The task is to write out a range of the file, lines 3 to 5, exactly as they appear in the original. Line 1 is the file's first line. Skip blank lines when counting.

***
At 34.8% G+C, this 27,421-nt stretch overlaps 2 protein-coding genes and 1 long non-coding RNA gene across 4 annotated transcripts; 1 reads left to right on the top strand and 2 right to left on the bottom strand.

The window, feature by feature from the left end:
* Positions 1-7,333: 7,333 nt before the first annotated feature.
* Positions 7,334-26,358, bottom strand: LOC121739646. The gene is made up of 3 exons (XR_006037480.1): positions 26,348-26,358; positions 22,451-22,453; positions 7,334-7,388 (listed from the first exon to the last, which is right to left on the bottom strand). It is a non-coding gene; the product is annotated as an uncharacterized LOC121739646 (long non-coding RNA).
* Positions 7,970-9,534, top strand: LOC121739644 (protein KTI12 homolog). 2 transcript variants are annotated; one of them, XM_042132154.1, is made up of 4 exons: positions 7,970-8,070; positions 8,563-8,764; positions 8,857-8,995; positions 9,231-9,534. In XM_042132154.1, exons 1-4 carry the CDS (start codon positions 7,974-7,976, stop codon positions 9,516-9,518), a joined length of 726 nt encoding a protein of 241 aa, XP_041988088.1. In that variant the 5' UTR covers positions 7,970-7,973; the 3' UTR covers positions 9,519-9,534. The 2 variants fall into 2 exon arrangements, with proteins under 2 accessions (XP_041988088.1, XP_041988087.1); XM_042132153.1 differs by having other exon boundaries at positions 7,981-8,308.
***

* Positions 1-7,333: 7,333 nt before the first annotated feature.
* Positions 7,334-26,358, bottom strand: LOC121739646. The gene is made up of 3 exons (XR_006037480.1): positions 26,348-26,358; positions 22,451-22,453; positions 7,334-7,388 (listed from the first exon to the last, which is right to left on the bottom strand). It is a non-coding gene; the product is annotated as an uncharacterized LOC121739646 (long non-coding RNA).
* Positions 7,970-9,534, top strand: LOC121739644 (protein KTI12 homolog). 2 transcript variants are annotated; one of them, XM_042132154.1, is made up of 4 exons: positions 7,970-8,070; positions 8,563-8,764; positions 8,857-8,995; positions 9,231-9,534. In XM_042132154.1, exons 1-4 carry the CDS (start codon positions 7,974-7,976, stop codon positions 9,516-9,518), a joined length of 726 nt encoding a protein of 241 aa, XP_041988088.1. In that variant the 5' UTR covers positions 7,970-7,973; the 3' UTR covers positions 9,519-9,534. The 2 variants fall into 2 exon arrangements, with proteins under 2 accessions (XP_041988088.1, XP_041988087.1); XM_042132153.1 differs by having other exon boundaries at positions 7,981-8,308.